Abstract: Disrupting Child Abuse: Engaging Social Workers As Change Agents to Advance School-Based Prevention Programs (Society for Social Work and Research 25th Annual Conference - Social Work Science for Social Change)

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237P Disrupting Child Abuse: Engaging Social Workers As Change Agents to Advance School-Based Prevention Programs

Tuesday, January 19, 2021
* noted as presenting author
Marisol Diaz, JD, Research Analyst, Southwest Interdisciplinary Research Center at Arizona State University, Phoenix, AZ
Wendy Wolfersteig, PhD, Director, Arizona State University, Phoenix, AZ
Background/Purpose: In the fight against child maltreatment, it is imperative to increase the application of evidence-based prevention practices. School-based programs are effective and offer promising outcomes yet there is a need for more rigorous research on community-designed programs as there are often limitations in comparing across populations and programs. In this 5-year study, Childhelp along with the Southwest Interdisciplinary Research Center (SIRC) at Arizona State University, worked attentively to test the efficacy of the Speak Up Be Safe (SUBS) Curriculum. SIRC strategically collaborated with the social workers at a large and diverse school district (District) in the Southwest to help with the pilot study, curriculum revisions, and randomized controlled trial (RCT). Due to the lack of structure and diverse nature of people and organizations that develop curricula, often designers and teachers have few conversations with one another. SIRC engaged the social workers before, during, and after the study to capture knowledge that is essential to adapting and strengthening school-based programs. This partnership fostered positive outcomes for both the RCT, which produced statistically significant results, and the District, which hired more social workers accordingly after the study, going from ten to nineteen in one year.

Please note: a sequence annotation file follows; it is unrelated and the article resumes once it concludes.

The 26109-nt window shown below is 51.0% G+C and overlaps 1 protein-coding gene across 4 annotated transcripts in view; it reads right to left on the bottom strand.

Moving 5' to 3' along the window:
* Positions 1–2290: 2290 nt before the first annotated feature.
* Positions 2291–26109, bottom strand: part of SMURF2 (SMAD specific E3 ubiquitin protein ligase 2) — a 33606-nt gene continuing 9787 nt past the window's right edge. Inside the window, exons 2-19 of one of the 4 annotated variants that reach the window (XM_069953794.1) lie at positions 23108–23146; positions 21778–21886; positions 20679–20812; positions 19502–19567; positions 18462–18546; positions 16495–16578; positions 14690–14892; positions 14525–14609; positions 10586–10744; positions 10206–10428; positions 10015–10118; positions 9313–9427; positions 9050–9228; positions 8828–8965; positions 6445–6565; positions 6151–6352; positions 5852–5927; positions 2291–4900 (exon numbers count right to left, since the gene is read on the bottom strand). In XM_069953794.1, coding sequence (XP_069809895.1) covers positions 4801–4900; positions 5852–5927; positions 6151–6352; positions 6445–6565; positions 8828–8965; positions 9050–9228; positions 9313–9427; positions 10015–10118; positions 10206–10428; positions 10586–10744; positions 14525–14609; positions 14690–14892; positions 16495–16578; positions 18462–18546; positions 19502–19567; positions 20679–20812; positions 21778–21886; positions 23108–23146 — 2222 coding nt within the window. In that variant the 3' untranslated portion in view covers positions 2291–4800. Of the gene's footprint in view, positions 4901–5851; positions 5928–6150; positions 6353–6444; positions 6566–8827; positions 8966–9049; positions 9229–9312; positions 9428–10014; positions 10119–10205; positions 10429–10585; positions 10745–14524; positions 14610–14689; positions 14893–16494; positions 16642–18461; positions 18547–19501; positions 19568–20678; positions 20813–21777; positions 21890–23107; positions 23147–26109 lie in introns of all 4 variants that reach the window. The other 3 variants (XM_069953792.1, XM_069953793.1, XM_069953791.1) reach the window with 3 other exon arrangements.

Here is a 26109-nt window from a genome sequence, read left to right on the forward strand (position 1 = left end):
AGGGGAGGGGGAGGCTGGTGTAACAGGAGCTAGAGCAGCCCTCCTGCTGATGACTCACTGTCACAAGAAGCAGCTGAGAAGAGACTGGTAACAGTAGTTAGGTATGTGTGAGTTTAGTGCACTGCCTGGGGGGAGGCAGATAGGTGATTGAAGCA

Methods: The social workers were trained online per the delivery and nature of the SUBS curriculum and SIRC staff conducted training on how to administer the surveys for both the pilot and RCT. The District consists of 19 schools (3 were selected for the pilot, 13 were randomly assigned for the RCT) and the demographics of the RCT sample were 90% minority and 80% qualified for the free/reduced lunch. After the pilot and prior to the RCT, the social workers provided focus group feedback on the challenges per pilot and curriculum implementation. These comments were incorporated into the revised lessons and surveys. The RCT employed a pre- post- and six-month follow-up design for kindergarten to eighth grade students (n = 2,797). The control schools were provided the curriculum free of charge the following year.

Results: RCT results demonstrated that the intervention group, compared to the control group had statistically significant differences in safety knowledge scores between groups by grade level at the time of follow-up. These positive findings demonstrate that the curriculum is suited for a diverse student body, and can be effective as a universal prevention program. Further results confirm that facilitator engagement and pre-implementation discussions to review protocols in the event of a disclosure are essential. Engaging the social workers made it much easier to recruit and retain research participants, as well as discuss suggestions on how to make the proposed intervention easier to implement and sustain.

Conclusions/Implications: This study furthers the contribution and need for high-quality child abuse prevention curricula and advances promoting best practices in conducting a community-based RCT. Furthermore, in terms of real world impact, the social workers found value in teaching the lessons to help normalizing the conversation around uncomfortable topics, as well as becoming a safe adult for many students needing to disclose.